Editorial | Minister Morgan must watch the hyperscalers
We hope that Robert Morgan won’t suffer the misapprehension of several of his recent predecessors that his primary role as de facto information minister is to be the senior public relations officer to the Government and press secretary to the prime minister. There are people lower down the rung who do those jobs.
There are serious policy issues which should command Mr Morgan’s attention, not the least of which is the existential threat the global digital hyperscalers – the giant tech companies such as Facebook, Google and others – pose to Jamaican and Caribbean media, and its potential knock-on effect on regional democracy and economies.
These are matters this newspaper has previously warned the administration about without, apparently, anyone paying heed. Hopefully, Mr Morgan will pay attention to Professor Anthony Clayton, chairman of the Government’s Broadcasting Commission, for which he now has direct ministerial responsibility. Professor Clayton has recently been publicly raising similar concerns.
For the public, these tech giants, and their subsidiaries, are mostly easy routes to global information and entertainment, as well as platforms for doing business. Which they are. But as governments globally are increasingly recognising, and becoming concerned, that not only do the hyperscalers control much of the world’s data and information – covering most aspects of people’s lives – they are under little regulation. They wield enormous power without accountability.
Indeed, a major discussion in the United States is whether the tech giants should be subject to antitrust laws and broken up.
A major part of the success of these entities is their capacity to leverage other people’s content to generate mega audiences, data which are then employed to earn huge incomes and profits, mostly through the sale of advertising. Facebook’s global revenue in 2020 was nearly US$86 billion, and its net profit US$29.1 billion.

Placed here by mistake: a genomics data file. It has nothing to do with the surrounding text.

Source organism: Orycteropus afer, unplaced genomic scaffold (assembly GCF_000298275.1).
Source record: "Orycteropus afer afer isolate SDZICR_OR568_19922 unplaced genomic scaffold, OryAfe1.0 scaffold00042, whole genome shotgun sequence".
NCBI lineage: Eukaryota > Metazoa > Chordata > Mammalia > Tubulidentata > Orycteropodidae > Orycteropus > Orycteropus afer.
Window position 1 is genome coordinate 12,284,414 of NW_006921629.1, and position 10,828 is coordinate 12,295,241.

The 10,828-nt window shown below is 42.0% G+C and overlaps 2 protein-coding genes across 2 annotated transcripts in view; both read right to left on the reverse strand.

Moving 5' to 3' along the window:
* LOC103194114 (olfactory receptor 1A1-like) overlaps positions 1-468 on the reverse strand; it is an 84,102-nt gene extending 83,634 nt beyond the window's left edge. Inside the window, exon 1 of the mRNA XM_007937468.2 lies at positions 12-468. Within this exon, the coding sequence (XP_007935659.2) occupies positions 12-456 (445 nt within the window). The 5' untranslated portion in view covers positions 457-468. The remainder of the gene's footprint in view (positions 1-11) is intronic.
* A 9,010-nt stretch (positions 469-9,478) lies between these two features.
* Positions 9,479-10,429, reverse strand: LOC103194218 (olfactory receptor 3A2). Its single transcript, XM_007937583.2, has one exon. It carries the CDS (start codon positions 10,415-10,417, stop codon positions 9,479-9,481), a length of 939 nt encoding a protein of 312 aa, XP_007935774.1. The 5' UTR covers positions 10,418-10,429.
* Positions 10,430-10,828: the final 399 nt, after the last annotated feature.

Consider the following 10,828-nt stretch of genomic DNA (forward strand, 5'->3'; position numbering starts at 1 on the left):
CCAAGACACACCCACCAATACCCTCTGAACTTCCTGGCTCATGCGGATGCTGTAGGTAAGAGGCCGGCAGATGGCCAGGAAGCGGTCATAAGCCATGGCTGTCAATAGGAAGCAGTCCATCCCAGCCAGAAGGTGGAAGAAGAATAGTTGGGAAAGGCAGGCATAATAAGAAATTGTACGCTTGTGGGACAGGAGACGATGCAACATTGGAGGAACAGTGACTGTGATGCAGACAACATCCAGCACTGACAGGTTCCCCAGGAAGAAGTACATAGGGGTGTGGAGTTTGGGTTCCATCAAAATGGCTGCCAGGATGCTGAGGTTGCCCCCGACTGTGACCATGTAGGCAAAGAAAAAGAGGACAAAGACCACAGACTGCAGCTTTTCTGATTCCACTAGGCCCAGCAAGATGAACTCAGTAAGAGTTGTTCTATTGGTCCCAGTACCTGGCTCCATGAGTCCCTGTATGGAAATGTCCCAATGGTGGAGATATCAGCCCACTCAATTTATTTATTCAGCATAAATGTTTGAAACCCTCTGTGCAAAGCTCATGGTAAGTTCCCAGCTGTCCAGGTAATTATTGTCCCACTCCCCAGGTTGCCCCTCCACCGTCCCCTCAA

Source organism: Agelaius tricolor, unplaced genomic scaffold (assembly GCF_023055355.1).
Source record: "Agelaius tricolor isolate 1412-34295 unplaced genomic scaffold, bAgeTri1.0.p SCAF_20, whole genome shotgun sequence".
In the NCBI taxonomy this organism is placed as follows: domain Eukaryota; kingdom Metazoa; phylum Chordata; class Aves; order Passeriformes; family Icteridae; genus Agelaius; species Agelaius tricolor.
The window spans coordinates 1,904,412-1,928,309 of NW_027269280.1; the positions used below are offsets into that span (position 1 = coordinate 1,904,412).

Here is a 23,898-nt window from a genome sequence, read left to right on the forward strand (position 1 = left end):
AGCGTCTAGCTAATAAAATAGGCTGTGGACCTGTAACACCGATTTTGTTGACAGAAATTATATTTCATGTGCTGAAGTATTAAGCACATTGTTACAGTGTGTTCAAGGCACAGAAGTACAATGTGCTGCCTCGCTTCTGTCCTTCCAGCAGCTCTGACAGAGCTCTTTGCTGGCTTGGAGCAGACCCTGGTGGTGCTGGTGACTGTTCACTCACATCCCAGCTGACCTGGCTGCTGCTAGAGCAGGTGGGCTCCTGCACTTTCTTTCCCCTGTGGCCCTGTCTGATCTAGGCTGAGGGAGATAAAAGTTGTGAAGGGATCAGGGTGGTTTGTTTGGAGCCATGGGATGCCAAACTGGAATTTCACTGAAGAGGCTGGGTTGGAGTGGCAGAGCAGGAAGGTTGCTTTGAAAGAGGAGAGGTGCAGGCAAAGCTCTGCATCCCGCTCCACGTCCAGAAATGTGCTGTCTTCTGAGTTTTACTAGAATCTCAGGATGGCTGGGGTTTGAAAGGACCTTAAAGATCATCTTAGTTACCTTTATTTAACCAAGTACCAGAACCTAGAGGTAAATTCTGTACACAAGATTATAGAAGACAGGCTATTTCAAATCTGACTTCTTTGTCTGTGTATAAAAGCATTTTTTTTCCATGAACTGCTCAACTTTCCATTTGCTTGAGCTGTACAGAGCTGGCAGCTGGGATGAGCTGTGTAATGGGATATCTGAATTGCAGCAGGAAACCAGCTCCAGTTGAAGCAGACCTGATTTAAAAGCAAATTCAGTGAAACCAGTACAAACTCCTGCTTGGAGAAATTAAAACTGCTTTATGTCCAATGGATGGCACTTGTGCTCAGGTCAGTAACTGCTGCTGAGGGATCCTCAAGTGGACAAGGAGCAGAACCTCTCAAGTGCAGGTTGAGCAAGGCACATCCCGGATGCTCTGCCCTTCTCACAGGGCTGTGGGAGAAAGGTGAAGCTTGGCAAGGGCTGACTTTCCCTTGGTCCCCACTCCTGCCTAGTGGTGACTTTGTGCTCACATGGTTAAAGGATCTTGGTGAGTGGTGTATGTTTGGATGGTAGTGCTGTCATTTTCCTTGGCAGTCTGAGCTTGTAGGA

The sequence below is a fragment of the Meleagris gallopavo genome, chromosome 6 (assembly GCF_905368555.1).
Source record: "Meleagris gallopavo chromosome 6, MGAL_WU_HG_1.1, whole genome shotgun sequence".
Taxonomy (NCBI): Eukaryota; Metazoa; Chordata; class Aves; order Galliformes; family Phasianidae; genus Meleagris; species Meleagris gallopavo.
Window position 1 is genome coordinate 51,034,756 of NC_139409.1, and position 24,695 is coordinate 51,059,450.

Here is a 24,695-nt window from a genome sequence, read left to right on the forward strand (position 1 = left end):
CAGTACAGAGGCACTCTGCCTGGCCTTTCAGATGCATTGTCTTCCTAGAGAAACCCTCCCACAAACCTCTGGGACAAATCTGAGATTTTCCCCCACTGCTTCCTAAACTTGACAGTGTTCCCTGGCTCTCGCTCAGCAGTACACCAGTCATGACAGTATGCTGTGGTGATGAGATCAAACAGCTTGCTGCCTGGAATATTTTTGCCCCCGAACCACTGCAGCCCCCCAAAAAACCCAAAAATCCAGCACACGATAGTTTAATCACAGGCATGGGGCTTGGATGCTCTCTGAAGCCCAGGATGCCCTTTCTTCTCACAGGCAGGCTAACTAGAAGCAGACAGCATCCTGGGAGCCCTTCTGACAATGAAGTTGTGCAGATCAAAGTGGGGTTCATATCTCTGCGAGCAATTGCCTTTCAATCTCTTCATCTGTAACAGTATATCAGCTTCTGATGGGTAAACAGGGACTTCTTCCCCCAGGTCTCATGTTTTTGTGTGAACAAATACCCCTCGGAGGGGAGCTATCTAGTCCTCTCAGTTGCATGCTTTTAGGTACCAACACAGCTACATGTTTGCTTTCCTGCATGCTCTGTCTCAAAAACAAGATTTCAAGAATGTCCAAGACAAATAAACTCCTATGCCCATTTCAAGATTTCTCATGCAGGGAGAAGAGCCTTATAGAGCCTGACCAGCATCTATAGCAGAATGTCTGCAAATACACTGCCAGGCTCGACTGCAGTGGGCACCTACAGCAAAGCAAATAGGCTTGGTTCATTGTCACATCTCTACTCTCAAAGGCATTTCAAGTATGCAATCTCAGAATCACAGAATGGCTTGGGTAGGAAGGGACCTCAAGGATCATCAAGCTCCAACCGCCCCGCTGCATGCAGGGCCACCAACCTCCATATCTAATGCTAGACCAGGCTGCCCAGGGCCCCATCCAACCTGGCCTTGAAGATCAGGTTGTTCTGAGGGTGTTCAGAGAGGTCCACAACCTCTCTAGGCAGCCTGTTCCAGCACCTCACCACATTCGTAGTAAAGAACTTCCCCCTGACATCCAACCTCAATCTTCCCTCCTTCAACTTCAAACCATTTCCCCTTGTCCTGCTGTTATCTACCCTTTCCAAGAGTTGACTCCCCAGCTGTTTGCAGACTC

EARNINGS OUTSIDE OF US
Facebook, however, was a relative minnow compared to Google, whose 2020 income was approximately US$183 billion, of which over US$40 billion reached the bottom line. They were on course to do even better last year.
The hyperscalers earn a big chunk of their income outside of the United States, sucking away revenue from domestic media, without having to invest in many of the markets in which they operate.
In Jamaica, for instance, media companies hire staff and invest in content. These costs are paid primarily out of income from advertising. If the media make profits, they pay income taxes, which help to meet the country’s bills.
But the contribution of mainstream domestic media is more than taxes to the country’s fiscal accounts. A free and independent press, as Prime Minister Andrew Holness has acknowledged, is important to a country’s democracy. It facilitates discussion and debate, and encourages transparency in government, which impacts the quality of governance.
NO OBLIGATION TO REGION
Google and Facebook, and others, have no such obligation to Jamaica’s economy or democracy. Neither do they invest in robust domestic journalism. They, however, have access to domestic advertising markets, where they leverage their size and technologies to gobble up an ever-increasing portion of the spend. Even when hyperscalers place some of these ads on domestic platforms, the local company earns only a small portion of the revenue, notwithstanding that it is their contents that generate the traffic. Further, the hyperscalers pay no taxes on the income they earn in Jamaica, or other Caribbean jurisdictions. The same is the case in many other parts of the world. Neither are they in any other way accountable to the Jamaican or any other regional government.
These are issues Mr Morgan should have on his agenda, if he, like the prime minister, believes that a vibrant media adds value to Jamaica.
A year ago, over the objections of the hyperscalers, including muscle flexing by Facebook, Australia passed legislation requiring the big tech companies to negotiate payment for content with Australian media companies, failing which arbitrated rates would be imposed by a government arbitrator. Similar regulations have been emerging in several developed countries, especially in Europe.
Additionally, under new global tax rules, the hyperscalers may have to start paying income taxes in the countries where they earn the revenue, rather than shifting income to low-tax jurisdictions.
Of course, Jamaica, on its own, may find it difficult to regulate these global behemoths and have them pay their fair share on the incomes they earn in this market. A regional approach to the matter, as we have previously suggested, would make sense. In that regard, Mr Morgan should pursue the issue with his boss, Prime Minister Holness, to have it placed on the agenda of next month’s summit of Caribbean Community leaders.